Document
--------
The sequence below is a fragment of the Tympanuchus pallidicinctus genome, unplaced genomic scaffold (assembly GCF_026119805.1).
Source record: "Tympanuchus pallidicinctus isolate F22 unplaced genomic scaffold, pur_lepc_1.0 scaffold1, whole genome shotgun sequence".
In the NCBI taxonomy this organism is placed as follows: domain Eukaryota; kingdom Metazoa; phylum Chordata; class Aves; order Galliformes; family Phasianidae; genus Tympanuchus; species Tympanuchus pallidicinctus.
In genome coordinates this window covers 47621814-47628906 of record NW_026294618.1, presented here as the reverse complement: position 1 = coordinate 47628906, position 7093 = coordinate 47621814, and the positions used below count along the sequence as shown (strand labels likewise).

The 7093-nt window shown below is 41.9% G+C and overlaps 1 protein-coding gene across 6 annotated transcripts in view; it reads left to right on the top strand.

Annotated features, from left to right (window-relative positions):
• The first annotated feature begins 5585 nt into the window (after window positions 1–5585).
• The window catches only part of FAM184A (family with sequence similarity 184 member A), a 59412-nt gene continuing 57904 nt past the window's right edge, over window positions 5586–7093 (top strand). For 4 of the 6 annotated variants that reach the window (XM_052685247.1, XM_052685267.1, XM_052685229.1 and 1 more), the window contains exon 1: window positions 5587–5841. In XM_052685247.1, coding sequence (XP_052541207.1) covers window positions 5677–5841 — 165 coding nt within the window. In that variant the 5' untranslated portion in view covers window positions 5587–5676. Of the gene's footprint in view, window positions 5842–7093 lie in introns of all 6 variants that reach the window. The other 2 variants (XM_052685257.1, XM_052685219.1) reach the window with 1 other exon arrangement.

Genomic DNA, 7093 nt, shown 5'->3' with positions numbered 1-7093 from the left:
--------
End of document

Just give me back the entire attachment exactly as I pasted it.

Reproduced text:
The sequence below is a fragment of the Tympanuchus pallidicinctus genome, unplaced genomic scaffold (assembly GCF_026119805.1).
Source record: "Tympanuchus pallidicinctus isolate F22 unplaced genomic scaffold, pur_lepc_1.0 scaffold1, whole genome shotgun sequence".
In the NCBI taxonomy this organism is placed as follows: domain Eukaryota; kingdom Metazoa; phylum Chordata; class Aves; order Galliformes; family Phasianidae; genus Tympanuchus; species Tympanuchus pallidicinctus.
In genome coordinates this window covers 47621814-47628906 of record NW_026294618.1, presented here as the reverse complement: position 1 = coordinate 47628906, position 7093 = coordinate 47621814, and the positions used below count along the sequence as shown (strand labels likewise).

The 7093-nt window shown below is 41.9% G+C and overlaps 1 protein-coding gene across 6 annotated transcripts in view; it reads left to right on the top strand.

Annotated features, from left to right (window-relative positions):
• The first annotated feature begins 5585 nt into the window (after window positions 1–5585).
• The window catches only part of FAM184A (family with sequence similarity 184 member A), a 59412-nt gene continuing 57904 nt past the window's right edge, over window positions 5586–7093 (top strand). For 4 of the 6 annotated variants that reach the window (XM_052685247.1, XM_052685267.1, XM_052685229.1 and 1 more), the window contains exon 1: window positions 5587–5841. In XM_052685247.1, coding sequence (XP_052541207.1) covers window positions 5677–5841 — 165 coding nt within the window. In that variant the 5' untranslated portion in view covers window positions 5587–5676. Of the gene's footprint in view, window positions 5842–7093 lie in introns of all 6 variants that reach the window. The other 2 variants (XM_052685257.1, XM_052685219.1) reach the window with 1 other exon arrangement.

Genomic DNA, 7093 nt, shown 5'->3' with positions numbered 1-7093 from the left: